Spice 'Epidemic' as Synthetic as the Drug

Spice 'Epidemic' as Synthetic as the Drug

[Dakota] Mosley's attorney, Davis Whittelsey, said he will argue in court that Auburn was more concerned with covering up drug tests than getting students counseling for the highly addictive drug, which is linked to about 11,000 emergency room visits a year.

"Could Auburn have done more? Hell, yeah," Whittelsey said. "Not only could they have done more, they should have done more."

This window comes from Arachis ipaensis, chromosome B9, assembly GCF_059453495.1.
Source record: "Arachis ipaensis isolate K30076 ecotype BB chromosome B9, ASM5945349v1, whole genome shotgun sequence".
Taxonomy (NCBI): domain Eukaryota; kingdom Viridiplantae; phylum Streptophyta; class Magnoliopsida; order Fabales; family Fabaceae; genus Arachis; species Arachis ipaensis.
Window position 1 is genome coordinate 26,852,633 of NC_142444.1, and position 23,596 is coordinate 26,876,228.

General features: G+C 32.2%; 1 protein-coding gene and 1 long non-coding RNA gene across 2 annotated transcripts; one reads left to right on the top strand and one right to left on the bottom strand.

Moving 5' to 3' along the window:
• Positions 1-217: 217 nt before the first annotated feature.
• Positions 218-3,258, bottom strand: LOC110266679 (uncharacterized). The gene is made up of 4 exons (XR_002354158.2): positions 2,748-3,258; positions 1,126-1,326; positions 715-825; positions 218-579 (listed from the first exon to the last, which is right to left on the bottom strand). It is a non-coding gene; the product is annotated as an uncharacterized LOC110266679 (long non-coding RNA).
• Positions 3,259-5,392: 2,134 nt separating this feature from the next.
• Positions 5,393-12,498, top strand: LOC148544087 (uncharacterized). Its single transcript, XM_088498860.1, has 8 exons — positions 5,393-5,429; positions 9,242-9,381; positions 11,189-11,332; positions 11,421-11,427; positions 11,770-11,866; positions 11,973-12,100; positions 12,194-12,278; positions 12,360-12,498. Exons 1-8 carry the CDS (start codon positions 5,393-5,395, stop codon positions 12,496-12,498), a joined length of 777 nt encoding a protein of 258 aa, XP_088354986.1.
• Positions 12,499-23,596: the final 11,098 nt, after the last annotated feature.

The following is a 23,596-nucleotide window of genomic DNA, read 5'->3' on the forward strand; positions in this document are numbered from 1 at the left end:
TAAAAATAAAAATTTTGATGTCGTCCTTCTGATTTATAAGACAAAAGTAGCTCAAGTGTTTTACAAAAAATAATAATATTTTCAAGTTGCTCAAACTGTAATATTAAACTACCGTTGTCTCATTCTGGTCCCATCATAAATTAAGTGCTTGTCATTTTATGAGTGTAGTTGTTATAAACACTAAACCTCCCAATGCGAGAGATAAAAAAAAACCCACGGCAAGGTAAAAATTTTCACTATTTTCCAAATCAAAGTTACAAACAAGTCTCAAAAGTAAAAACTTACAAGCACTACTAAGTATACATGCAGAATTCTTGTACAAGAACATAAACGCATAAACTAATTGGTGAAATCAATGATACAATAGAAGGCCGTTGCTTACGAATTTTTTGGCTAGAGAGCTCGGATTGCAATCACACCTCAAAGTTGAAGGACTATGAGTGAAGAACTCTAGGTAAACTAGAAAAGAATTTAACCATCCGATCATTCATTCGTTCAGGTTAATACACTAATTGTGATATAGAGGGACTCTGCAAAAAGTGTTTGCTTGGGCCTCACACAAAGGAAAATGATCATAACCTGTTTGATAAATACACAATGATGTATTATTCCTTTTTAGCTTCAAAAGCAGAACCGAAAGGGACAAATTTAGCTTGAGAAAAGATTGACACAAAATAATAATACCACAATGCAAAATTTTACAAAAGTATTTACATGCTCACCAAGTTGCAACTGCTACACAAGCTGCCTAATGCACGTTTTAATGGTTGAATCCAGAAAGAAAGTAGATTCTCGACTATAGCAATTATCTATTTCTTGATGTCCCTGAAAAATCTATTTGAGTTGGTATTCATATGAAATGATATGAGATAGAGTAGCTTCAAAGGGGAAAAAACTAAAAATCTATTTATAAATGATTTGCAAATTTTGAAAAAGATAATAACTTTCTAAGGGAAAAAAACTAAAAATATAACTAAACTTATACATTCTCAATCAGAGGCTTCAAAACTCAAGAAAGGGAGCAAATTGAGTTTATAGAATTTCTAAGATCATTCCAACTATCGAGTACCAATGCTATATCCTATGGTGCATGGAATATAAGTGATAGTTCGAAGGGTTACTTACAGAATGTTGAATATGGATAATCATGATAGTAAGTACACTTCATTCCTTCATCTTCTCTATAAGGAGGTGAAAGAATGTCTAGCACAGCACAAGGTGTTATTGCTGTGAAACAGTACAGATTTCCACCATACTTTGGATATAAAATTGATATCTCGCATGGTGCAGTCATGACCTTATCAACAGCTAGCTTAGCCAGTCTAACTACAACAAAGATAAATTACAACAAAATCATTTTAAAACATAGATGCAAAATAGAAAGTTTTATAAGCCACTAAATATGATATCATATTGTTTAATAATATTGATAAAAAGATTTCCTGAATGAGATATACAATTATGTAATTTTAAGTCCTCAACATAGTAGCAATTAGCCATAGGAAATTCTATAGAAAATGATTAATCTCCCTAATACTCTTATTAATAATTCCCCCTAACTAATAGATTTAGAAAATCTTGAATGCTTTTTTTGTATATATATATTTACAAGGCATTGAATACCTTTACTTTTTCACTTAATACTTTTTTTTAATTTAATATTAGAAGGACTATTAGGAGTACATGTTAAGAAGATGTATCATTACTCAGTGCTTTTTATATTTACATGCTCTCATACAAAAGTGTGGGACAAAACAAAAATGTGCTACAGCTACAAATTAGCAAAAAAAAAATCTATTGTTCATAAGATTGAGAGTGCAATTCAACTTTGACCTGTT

The short of it? The above blockquote is all you need to know about ESPN's report on the "epidemic" synthetic marijuana use afflicting Auburn's football program from January 2011 to August 2011.

Mosley, charged with five counts of first-degree robbery, one count of first-degree burglary and one count of third-degree theft of property, is scheduled to go on trial June 10. The former freshman tight end is one of the four former Auburn players allegedly involved in a March 11, 2011 armed home invasion, and Mosley's defense is arguing that his use of the drug influenced him to participate. (We should note that spice indeed can make people do crazy things and is actually dangerous.)

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